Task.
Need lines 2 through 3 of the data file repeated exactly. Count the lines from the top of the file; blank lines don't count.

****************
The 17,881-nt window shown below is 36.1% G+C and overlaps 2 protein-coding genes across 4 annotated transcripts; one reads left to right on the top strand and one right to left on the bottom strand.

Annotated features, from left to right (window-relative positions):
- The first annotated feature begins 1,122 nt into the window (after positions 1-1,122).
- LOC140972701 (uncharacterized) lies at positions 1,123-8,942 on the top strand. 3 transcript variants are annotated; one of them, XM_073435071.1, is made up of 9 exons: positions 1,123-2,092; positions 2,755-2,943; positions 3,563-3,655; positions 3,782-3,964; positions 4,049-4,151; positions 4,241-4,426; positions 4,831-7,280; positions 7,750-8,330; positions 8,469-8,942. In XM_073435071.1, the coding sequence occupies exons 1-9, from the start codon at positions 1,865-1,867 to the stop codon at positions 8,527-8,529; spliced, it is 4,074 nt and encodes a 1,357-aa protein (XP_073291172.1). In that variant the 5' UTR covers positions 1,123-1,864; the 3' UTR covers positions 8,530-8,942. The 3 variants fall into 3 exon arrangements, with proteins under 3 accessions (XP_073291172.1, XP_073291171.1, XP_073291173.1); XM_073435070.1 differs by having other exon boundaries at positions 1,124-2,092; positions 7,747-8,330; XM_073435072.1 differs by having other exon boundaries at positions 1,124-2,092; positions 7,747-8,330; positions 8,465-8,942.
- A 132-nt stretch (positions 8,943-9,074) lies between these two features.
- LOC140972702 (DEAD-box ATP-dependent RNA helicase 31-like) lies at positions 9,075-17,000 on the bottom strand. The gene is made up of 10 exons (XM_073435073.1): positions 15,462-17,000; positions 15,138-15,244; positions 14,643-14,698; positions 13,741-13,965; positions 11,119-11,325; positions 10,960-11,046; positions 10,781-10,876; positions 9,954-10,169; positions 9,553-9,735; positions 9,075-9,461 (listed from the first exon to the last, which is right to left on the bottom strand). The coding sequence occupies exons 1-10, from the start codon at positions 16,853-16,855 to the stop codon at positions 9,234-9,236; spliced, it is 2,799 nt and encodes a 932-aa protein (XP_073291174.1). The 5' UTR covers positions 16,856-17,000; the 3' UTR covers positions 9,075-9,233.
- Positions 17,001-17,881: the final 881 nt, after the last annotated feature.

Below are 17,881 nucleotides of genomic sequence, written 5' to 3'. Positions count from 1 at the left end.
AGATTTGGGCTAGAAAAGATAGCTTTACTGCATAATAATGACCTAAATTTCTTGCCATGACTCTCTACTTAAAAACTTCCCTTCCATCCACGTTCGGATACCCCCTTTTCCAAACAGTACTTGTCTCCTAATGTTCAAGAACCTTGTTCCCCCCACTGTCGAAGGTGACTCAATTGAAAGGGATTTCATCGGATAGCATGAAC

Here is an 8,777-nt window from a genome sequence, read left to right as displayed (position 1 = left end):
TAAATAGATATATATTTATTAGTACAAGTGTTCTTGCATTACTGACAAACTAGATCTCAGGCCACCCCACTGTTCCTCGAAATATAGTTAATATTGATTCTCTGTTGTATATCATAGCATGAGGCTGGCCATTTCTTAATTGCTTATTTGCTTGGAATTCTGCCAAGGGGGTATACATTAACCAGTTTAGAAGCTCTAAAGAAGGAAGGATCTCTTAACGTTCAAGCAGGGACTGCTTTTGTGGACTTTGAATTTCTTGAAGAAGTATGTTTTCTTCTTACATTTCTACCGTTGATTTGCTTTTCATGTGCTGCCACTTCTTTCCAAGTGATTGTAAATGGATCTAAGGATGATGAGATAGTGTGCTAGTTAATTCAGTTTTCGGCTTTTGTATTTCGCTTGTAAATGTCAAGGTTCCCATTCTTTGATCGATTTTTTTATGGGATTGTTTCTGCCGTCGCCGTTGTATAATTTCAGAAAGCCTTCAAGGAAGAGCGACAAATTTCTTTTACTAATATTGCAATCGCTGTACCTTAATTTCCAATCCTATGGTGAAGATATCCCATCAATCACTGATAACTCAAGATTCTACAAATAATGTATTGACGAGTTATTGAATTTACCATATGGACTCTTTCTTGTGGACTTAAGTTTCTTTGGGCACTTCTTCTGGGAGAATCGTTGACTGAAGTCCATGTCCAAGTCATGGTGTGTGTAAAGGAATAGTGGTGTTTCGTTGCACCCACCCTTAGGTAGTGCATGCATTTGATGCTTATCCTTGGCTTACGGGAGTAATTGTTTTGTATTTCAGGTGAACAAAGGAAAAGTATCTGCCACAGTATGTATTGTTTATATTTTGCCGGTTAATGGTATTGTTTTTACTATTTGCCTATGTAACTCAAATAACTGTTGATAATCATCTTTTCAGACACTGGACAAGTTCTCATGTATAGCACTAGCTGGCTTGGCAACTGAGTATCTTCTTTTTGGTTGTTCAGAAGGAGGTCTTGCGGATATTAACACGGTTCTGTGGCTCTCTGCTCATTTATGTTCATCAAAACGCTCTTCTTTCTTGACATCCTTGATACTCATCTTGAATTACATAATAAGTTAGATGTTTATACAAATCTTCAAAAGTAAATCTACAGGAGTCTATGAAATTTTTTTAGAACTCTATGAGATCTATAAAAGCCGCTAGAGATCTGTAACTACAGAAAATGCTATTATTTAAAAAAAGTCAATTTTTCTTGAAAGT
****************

Annotated features, from left to right (window-relative positions):
- The first annotated feature begins 1,122 nt into the window (after positions 1-1,122).